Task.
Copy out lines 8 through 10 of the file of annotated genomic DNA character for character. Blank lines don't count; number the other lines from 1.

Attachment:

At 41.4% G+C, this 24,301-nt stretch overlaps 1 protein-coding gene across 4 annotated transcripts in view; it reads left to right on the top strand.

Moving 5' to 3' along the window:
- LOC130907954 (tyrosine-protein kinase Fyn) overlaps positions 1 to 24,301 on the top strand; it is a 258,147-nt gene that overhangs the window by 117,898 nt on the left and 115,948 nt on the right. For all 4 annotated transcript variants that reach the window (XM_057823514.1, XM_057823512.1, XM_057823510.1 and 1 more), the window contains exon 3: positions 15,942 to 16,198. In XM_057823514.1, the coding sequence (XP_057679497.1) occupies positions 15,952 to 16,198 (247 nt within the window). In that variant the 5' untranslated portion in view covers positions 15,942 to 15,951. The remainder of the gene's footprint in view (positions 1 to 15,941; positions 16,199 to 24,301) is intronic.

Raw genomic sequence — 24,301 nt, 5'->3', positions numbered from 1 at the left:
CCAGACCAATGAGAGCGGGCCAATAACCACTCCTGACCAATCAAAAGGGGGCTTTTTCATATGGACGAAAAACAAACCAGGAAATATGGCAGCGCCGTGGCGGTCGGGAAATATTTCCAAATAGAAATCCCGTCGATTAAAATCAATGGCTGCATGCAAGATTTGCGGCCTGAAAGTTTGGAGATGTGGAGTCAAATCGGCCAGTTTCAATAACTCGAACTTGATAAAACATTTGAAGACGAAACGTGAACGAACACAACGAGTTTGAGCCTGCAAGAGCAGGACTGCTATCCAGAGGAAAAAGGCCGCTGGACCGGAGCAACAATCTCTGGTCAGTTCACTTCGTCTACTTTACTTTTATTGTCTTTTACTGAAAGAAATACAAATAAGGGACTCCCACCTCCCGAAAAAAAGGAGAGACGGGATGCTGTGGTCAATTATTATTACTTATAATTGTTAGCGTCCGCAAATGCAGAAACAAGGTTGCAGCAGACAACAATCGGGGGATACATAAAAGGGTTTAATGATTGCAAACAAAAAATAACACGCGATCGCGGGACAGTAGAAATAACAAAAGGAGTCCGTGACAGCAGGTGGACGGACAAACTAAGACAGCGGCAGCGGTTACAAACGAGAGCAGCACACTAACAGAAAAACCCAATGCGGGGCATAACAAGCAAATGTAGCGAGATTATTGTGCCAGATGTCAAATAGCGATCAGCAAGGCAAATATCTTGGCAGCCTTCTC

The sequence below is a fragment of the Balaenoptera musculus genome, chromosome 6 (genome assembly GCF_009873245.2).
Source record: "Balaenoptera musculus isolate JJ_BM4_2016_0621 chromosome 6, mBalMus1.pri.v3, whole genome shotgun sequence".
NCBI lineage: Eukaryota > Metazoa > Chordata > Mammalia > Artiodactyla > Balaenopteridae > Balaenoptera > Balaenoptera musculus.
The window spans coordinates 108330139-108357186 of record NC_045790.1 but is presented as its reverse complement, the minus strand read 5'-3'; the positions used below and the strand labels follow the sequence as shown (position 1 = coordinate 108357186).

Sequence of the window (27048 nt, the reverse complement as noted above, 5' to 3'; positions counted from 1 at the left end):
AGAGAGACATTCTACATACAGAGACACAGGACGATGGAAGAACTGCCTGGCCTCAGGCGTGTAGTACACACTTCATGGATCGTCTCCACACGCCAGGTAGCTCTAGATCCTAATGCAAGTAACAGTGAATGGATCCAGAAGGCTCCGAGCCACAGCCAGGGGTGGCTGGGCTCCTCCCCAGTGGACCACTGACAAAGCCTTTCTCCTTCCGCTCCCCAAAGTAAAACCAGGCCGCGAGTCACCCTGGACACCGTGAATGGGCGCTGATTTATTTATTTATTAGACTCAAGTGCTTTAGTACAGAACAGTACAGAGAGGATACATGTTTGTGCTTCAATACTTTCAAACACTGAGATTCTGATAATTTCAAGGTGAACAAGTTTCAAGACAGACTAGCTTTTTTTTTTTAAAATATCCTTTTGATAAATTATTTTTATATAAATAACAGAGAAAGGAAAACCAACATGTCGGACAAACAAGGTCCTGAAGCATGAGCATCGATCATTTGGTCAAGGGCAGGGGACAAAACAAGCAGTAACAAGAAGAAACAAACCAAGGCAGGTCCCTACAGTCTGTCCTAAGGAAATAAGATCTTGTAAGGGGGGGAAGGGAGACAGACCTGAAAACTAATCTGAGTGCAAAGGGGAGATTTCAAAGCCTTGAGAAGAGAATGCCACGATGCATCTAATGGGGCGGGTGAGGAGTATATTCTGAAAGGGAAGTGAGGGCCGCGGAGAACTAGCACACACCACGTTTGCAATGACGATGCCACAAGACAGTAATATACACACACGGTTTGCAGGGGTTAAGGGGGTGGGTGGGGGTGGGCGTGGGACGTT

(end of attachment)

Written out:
NCBI lineage: Eukaryota > Metazoa > Chordata > Mammalia > Artiodactyla > Balaenopteridae > Balaenoptera > Balaenoptera musculus.
The window spans coordinates 108330139-108357186 of record NC_045790.1 but is presented as its reverse complement, the minus strand read 5'-3'; the positions used below and the strand labels follow the sequence as shown (position 1 = coordinate 108357186).

Sequence of the window (27048 nt, the reverse complement as noted above, 5' to 3'; positions counted from 1 at the left end):